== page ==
Table 2 shows the associations between driver injury risk and each of the indicators of socioeconomic status. After adjustment for age and sex, driver injury risk was inversely associated with both occupational status (p for linear trend <0.0001) and educational level (p for linear trend =0.007). The association with occupational status was strong, with participants in the lowest occupational status group being four times as likely (HR 4.17, 95% CI 2.31 to 7.55) to have experienced a driver injury during follow up as participants in the highest group. The inverse association with occupational status is illustrated in figure 1. The association with educational level appeared to be weaker, with those participants who had been to secondary school for less than two years being twice as likely (HR 2.26, 95% CI 1.34 to 3.81) to have experienced a driver injury during follow up as those who had been to university or polytechnic.
These associations were attenuated by, but still evident after, adjustment for study cohort, driving exposure, and alcohol intake (table 2). After further adjustment for area of residence, marital status, body mass index, and either educational level or occupational status (whichever of these variables was not the exposure), an association with occupational status was still evident (p for linear trend =0.002; maximum HR 2.81, 95% CI 1.49 to 5.31), whereas an association with educational level was not (p for linear trend =0.22; maximum HR 1.41, 95% CI 0.84 to 2.39). By contrast, there was little evidence of an association between driver injury risk and neighbourhood income after any combination of covariate adjustments (lowest p for linear trend =0.12).
For both occupational status and neighbourhood income, the findings in the prospective and retrospective periods were qualitatively similar (table 3). However, for educational level, there was evidence of an inverse association in the retrospective period but little evidence of an association of any type in the prospective period.
In this cohort study, which had both prospective and retrospective outcomes, we observed inverse associations of driver injury risk with occupational status and educational level. The association with occupational status was particularly strong, and remained after adjustment for several covariates. There was comparatively little evidence that driver injury risk was associated with neighbourhood income. Because of the moderately small number of cases in this study, the findings will have been quite susceptible to the play of chance.18 Nevertheless, the estimated CI and p values suggest that the association with occupational status, and perhaps also that with educational level, were not likely to have arisen by chance alone.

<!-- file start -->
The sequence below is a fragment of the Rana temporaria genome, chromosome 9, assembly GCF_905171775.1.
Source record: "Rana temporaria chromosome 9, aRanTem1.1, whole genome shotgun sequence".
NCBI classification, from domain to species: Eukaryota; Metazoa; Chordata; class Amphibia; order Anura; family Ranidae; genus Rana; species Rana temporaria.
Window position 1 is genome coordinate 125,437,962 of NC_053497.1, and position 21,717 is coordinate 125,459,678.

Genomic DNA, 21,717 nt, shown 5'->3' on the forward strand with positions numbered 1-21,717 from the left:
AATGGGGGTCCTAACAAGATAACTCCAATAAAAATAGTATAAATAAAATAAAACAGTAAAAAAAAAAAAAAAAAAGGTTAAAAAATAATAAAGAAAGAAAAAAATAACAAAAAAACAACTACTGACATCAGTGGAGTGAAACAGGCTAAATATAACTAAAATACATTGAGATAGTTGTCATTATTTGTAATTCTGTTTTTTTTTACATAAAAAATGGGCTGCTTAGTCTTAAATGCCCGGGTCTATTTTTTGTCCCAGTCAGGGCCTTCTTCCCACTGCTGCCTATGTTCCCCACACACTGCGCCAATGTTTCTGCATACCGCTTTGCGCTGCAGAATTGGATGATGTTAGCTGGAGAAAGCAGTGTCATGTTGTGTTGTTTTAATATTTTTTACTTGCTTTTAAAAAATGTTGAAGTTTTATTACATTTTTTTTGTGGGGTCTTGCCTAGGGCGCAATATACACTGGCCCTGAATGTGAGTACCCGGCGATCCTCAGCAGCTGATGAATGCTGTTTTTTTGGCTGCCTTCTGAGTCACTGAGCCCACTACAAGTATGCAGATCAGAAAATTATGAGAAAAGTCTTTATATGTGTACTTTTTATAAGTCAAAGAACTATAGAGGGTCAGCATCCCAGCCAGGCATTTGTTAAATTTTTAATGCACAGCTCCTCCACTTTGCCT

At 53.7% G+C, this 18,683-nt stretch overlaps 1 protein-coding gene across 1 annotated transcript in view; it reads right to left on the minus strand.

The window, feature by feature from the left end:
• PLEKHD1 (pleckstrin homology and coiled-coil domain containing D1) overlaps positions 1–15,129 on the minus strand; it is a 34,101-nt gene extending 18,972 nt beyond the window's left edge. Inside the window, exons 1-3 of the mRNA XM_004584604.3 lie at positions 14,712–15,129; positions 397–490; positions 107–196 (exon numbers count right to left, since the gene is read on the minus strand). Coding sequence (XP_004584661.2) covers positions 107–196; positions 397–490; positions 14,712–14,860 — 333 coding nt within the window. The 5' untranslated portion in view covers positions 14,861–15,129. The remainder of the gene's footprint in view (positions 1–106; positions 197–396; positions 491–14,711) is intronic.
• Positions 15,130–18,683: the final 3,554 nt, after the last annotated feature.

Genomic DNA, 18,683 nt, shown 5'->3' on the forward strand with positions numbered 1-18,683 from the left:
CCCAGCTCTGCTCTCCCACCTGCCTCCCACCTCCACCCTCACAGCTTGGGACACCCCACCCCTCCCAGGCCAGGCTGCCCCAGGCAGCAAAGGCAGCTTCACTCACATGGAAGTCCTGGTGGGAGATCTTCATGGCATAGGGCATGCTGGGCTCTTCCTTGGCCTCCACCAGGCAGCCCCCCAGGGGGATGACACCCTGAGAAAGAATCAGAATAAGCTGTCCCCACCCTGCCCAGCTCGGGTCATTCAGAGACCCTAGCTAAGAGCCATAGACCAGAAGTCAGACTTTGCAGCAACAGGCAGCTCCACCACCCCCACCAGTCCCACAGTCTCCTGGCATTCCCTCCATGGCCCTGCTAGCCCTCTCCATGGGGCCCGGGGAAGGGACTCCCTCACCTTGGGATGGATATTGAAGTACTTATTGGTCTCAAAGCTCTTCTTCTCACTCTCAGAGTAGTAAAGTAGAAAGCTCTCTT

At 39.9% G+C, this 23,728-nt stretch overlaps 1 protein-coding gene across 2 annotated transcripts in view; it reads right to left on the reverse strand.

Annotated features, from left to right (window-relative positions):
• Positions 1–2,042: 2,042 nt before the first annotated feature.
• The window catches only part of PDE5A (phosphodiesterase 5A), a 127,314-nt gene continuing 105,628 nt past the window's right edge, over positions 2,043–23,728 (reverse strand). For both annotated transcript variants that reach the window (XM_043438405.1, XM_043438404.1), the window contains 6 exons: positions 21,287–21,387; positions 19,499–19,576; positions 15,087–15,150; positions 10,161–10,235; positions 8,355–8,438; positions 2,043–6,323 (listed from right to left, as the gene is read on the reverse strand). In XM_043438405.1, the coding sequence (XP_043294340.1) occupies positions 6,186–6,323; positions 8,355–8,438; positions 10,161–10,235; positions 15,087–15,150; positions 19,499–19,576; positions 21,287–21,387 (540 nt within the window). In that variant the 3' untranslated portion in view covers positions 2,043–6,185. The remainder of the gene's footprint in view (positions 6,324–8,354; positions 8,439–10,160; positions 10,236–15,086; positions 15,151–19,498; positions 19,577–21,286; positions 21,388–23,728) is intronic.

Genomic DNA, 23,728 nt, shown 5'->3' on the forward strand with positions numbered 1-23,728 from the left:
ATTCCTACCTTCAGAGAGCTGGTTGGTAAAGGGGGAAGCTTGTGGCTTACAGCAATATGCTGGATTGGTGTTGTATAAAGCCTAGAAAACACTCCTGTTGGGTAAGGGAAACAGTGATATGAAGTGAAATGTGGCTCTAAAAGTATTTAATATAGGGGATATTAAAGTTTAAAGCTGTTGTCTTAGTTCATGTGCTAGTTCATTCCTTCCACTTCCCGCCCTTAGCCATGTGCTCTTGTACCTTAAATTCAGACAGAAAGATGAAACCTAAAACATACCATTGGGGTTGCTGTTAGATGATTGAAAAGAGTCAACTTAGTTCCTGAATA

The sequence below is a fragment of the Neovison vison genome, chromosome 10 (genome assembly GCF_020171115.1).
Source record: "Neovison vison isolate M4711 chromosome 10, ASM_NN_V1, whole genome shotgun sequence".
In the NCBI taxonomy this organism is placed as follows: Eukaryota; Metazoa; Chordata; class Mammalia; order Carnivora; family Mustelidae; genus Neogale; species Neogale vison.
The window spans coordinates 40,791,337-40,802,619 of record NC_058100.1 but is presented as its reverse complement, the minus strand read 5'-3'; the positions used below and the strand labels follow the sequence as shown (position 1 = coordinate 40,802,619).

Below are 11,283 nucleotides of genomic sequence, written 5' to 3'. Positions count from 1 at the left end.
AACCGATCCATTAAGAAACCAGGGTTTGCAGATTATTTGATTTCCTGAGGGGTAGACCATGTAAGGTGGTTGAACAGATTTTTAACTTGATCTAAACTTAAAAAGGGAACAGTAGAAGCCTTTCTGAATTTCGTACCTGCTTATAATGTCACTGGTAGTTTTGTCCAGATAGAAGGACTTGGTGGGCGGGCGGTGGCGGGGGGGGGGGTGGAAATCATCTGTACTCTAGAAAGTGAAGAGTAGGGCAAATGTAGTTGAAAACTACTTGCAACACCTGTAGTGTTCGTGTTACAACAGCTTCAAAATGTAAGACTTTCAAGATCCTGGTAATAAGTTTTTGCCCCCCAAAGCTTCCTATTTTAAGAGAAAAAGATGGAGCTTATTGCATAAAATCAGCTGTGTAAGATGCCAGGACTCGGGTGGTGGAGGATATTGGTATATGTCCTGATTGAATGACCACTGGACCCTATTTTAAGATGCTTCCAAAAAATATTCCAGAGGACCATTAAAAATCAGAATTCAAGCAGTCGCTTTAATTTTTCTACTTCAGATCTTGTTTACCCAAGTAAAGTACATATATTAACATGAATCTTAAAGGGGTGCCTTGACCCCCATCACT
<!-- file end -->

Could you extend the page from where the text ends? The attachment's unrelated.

The study included retrospective cases, so past driver injury might have affected socioeconomic status at baseline (“reverse causation”). However, for both occupational status and neighbourhood income the prospective and retrospective findings were qualitatively similar, providing indirect evidence against reverse causation. By contrast, for educational level there was an inverse association in the retrospective period but no evidence of an association in the prospective period. Reverse causation was unlikely, though, to have accounted for this retrospective association (nor, of course, for the absence of a prospective association) as injuries in the retrospective period could not plausibly have caused substantial falls in reported educational levels by the time of baseline assessment (the highest level of educational attendance could in reality have only increased or remained constant). The apparent discrepancy between the prospective and retrospective findings for educational level could well have been the result of chance.
There is little good evidence about the socioeconomic determinants of motor vehicle driver injury.
The determinants of driver injury are of particular interest as drivers frequently injure other road users.
In this cohort study, occupational status and educational level were important determinants of serious driver injury.
Driver injury countermeasures should be targeted to people in low status occupations and people with comparatively little formal education
The fairly crude method by which driving exposure was assessed probably led to underadjustment for that variable. However, errors in the measurement of driving exposure may not have been a serious limitation because when investigating socioeconomic differences in driver injury risk, differences in risk per unit time of follow up are probably as important as differences in risk per kilometre driven. Important differences in risk per unit time can usefully inform public policy whether or not the excess risk can be accounted for by differences in driving exposure, as a differential burden exists none the less.